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School nurse shortages ‘concerning’ due to role in HPV vaccine uptake, report warns 

Falling numbers of nurses and health visitors working in schools is particularly ‘concerning’ as they help protect children against cancer, a new report from The Royal College of Obstetricians and Gynaecologists (RCOG) has warned.  

Nurses in schools encourage young people to take up the human papillomavirus (HPV) vaccine, which protects against cancers caused by HPV - including the majority of cervical cancers and some cancers of the mouth, throat, anal and genital areas. 

They also provide young people with ‘vital’ education including supporting relationships and sex education, as well as providing general health advice to many young people, stated the report, entitled ‘Better for Women'. 

It went on to suggest that the reduction in numbers of nurses and health visitors in schools across England - from around 3,000 in 2010 to 2,800 in 2018 - should ‘be reversed’ along with ‘greater investment’ in school nurses.  

Meanwhile, a RCOG survey of over 3,000 women found that 37% of women are unable to access contraception services and 60% of women cannot access unplanned pregnancy services, including abortion care locally. 

Plus, only half of women are able to access sexually transmitted infections services and 56% of women are unable to seek help for menstrual health issues, such as for heavy/painful periods, locally. 

Just over half of women (58%) cannot access menopause services.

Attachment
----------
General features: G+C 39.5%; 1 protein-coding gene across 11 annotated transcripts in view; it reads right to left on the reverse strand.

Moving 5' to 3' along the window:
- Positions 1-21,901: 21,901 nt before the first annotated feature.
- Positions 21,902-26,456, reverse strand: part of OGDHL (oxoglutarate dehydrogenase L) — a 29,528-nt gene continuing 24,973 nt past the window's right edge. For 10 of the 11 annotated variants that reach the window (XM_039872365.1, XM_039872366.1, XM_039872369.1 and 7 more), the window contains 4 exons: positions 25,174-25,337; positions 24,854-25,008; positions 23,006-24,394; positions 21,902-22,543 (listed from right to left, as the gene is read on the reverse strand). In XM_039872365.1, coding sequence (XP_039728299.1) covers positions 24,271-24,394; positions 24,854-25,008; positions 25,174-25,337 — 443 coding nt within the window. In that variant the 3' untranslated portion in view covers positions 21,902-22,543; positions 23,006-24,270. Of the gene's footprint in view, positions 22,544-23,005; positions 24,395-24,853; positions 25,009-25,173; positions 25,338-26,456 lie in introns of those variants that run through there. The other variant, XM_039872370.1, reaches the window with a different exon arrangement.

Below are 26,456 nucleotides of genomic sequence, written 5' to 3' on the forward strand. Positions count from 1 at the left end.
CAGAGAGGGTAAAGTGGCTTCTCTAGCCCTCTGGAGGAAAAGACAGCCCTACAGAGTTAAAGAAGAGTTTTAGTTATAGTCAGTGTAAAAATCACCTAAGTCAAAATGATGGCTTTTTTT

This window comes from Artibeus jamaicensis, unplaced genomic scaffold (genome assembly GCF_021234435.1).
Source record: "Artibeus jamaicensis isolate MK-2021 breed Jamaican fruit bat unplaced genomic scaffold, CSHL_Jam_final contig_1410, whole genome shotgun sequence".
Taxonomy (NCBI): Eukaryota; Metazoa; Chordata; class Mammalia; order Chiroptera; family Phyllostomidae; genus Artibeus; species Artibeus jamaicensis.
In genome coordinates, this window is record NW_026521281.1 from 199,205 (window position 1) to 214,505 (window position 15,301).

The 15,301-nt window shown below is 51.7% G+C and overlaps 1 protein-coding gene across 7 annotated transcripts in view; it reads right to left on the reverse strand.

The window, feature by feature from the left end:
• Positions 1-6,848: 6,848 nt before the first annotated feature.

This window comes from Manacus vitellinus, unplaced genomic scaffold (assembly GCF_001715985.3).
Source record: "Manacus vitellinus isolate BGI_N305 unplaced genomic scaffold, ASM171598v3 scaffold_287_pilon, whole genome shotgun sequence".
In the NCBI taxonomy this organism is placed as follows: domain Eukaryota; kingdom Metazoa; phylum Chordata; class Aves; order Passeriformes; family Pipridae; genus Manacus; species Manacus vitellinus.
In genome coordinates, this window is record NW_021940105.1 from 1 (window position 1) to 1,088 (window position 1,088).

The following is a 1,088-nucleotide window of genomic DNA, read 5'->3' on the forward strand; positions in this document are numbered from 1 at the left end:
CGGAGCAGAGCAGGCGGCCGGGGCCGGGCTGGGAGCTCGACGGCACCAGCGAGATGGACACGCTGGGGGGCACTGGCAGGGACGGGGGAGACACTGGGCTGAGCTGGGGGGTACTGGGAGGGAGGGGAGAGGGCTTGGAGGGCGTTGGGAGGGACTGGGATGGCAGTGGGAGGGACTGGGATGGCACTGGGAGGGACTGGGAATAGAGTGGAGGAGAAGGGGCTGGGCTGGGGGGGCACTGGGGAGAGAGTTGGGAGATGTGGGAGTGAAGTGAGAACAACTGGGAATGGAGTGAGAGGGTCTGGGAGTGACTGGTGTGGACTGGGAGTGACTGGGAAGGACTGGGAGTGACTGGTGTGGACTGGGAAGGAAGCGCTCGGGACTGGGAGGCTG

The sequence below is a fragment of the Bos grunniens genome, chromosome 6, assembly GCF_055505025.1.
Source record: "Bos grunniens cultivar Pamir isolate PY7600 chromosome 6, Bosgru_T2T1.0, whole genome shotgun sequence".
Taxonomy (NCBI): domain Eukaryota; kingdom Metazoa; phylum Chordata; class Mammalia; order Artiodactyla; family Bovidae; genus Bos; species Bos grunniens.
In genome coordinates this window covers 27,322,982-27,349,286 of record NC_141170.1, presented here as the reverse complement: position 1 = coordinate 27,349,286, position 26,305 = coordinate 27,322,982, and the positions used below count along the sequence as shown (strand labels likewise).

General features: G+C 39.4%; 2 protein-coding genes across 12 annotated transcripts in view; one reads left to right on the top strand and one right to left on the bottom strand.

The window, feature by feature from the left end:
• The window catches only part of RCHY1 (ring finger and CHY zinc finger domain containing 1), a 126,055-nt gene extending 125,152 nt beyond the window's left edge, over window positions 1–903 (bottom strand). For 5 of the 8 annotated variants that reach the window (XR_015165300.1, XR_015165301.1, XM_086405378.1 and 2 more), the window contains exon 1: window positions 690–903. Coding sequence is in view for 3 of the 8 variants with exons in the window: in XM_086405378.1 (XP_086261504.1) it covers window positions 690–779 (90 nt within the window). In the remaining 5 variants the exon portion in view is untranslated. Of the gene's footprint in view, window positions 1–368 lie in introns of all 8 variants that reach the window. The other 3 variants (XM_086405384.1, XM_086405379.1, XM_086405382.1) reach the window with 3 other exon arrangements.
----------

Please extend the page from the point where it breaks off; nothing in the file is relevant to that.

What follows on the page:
To help improve this, better joined-up services for women’s health across the life span and more emphasis on prevention was needed, the report concluded. This should include improving relationships and sex education (RSE), which school nurses ‘play an important role in’. 

As part of this, the report also recommended: 

  • Easy access to contraception, abortion and fertility services 

  • NHS-led women’s health strategies to focus on a preventative model of healthcare, rather than the current disease intervention service 

  • The NHS UK website should become the best source of information for girls, women and clinicians 

  • All young people to be educated from an early age about women’s health 

  • Women’s health issues, such as the menopause, to be embedded in workplace policies 

  • Prevention of deaths from gynaecological cancers across the life-course 

Professor Lesley Regan, president of the RCOG, said that it is time for ‘a new and bold approach to transform women’s health services’. 

She continued: ‘Many of the barriers to access to women’s healthcare services can be improved by ensuring services are joined up and more responsive to the needs of girls and women. It is important we provide a comprehensive health service for girls and women throughout their lives. We want to empower 51% of the population to be as healthy as possible and ensure no one is left behind. 

‘This doesn’t need to come at a great financial cost to the NHS. In fact, we believe we can do better for less.’ 

The HPV vaccine was made available to all 12- and 13-year-olds in year 8 from September 2019. 

The Department for Education has also announced that relationships education (RE) for primary pupils and RSE for secondary pupils will become compulsory from September 2020